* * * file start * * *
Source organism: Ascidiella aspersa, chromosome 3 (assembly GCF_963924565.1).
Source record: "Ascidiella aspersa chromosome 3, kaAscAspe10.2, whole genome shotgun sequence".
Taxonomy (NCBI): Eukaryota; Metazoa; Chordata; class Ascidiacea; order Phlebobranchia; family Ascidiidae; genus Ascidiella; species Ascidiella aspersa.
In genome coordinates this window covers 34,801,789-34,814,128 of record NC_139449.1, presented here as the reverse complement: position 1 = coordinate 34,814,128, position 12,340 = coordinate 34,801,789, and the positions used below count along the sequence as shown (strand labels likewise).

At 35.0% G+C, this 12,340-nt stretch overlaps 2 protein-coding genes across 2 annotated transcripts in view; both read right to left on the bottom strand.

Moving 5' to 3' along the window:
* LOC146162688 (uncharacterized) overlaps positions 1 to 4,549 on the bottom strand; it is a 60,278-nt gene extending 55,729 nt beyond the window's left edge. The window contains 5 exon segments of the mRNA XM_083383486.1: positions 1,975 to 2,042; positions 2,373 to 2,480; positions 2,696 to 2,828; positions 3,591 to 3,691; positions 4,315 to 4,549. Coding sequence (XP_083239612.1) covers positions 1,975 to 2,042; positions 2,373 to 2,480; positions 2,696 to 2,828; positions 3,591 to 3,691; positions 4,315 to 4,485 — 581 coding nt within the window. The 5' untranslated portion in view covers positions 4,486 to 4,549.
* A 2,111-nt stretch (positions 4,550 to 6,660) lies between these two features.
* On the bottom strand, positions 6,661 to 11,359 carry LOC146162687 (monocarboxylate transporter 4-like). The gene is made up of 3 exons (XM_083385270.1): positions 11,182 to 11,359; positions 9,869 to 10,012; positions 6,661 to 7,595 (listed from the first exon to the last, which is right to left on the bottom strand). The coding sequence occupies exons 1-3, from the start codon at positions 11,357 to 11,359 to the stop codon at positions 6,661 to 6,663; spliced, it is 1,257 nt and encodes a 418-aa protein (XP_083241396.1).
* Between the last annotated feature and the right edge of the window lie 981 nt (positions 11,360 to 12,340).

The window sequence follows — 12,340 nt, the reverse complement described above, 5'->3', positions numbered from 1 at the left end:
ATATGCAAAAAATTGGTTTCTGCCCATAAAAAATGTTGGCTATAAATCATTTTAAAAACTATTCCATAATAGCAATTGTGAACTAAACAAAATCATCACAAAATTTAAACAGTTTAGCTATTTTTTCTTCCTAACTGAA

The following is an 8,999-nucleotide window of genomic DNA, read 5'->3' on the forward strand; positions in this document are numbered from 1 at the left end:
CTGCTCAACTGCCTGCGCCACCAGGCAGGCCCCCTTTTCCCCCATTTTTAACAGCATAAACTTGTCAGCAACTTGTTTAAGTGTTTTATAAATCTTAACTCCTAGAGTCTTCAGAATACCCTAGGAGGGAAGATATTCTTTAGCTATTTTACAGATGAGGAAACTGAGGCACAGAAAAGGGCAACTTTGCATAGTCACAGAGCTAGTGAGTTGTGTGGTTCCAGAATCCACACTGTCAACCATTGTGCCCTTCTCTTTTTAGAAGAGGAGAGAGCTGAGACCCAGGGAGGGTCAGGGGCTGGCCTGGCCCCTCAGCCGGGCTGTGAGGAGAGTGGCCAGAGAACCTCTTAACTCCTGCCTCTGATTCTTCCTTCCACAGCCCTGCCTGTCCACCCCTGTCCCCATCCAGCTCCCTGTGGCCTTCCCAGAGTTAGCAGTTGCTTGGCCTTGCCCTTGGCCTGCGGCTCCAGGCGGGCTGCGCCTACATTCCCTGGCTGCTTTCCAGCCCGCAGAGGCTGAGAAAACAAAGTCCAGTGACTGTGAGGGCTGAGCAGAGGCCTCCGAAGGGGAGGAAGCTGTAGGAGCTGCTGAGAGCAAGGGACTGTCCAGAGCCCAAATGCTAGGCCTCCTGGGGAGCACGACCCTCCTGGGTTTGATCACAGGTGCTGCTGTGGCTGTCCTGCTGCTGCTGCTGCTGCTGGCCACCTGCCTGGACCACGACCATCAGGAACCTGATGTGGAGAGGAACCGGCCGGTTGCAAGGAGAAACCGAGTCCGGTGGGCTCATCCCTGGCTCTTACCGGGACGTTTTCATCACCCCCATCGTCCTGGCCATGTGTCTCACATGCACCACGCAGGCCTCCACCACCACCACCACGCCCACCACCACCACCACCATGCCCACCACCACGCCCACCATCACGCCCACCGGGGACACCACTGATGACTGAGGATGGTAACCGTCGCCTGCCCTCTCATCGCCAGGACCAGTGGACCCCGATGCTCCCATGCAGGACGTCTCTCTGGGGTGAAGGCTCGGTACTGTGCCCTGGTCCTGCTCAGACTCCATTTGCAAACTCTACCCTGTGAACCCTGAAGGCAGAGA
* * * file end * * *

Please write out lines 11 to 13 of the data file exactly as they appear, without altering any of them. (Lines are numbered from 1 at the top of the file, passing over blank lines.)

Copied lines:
The window sequence follows — 12,340 nt, the reverse complement described above, 5'->3', positions numbered from 1 at the left end:
ATATGCAAAAAATTGGTTTCTGCCCATAAAAAATGTTGGCTATAAATCATTTTAAAAACTATTCCATAATAGCAATTGTGAACTAAACAAAATCATCACAAAATTTAAACAGTTTAGCTATTTTTTCTTCCTAACTGAA

The following is an 8,999-nucleotide window of genomic DNA, read 5'->3' on the forward strand; positions in this document are numbered from 1 at the left end: